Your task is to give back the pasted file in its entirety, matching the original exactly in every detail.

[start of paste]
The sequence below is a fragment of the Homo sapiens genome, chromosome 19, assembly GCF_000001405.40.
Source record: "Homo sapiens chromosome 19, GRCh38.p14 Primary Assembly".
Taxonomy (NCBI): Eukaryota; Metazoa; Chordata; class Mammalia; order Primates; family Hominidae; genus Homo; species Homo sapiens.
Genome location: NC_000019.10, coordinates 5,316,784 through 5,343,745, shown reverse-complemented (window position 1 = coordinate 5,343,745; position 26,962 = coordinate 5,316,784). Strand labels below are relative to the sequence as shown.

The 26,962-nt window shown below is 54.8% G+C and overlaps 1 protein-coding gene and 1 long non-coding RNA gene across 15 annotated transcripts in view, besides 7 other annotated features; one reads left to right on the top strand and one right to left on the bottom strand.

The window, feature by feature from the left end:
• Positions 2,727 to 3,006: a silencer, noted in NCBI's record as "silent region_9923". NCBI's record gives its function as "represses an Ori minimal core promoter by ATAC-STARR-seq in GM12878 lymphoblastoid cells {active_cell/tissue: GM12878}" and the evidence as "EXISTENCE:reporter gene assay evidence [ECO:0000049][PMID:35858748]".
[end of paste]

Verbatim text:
The sequence below is a fragment of the Homo sapiens genome, chromosome 19, assembly GCF_000001405.40.
Source record: "Homo sapiens chromosome 19, GRCh38.p14 Primary Assembly".
Taxonomy (NCBI): Eukaryota; Metazoa; Chordata; class Mammalia; order Primates; family Hominidae; genus Homo; species Homo sapiens.
Genome location: NC_000019.10, coordinates 5,316,784 through 5,343,745, shown reverse-complemented (window position 1 = coordinate 5,343,745; position 26,962 = coordinate 5,316,784). Strand labels below are relative to the sequence as shown.

The 26,962-nt window shown below is 54.8% G+C and overlaps 1 protein-coding gene and 1 long non-coding RNA gene across 15 annotated transcripts in view, besides 7 other annotated features; one reads left to right on the top strand and one right to left on the bottom strand.

The window, feature by feature from the left end:
• Positions 2,727 to 3,006: a silencer, noted in NCBI's record as "silent region_9923". NCBI's record gives its function as "represses an Ori minimal core promoter by ATAC-STARR-seq in GM12878 lymphoblastoid cells {active_cell/tissue: GM12878}" and the evidence as "EXISTENCE:reporter gene assay evidence [ECO:0000049][PMID:35858748]".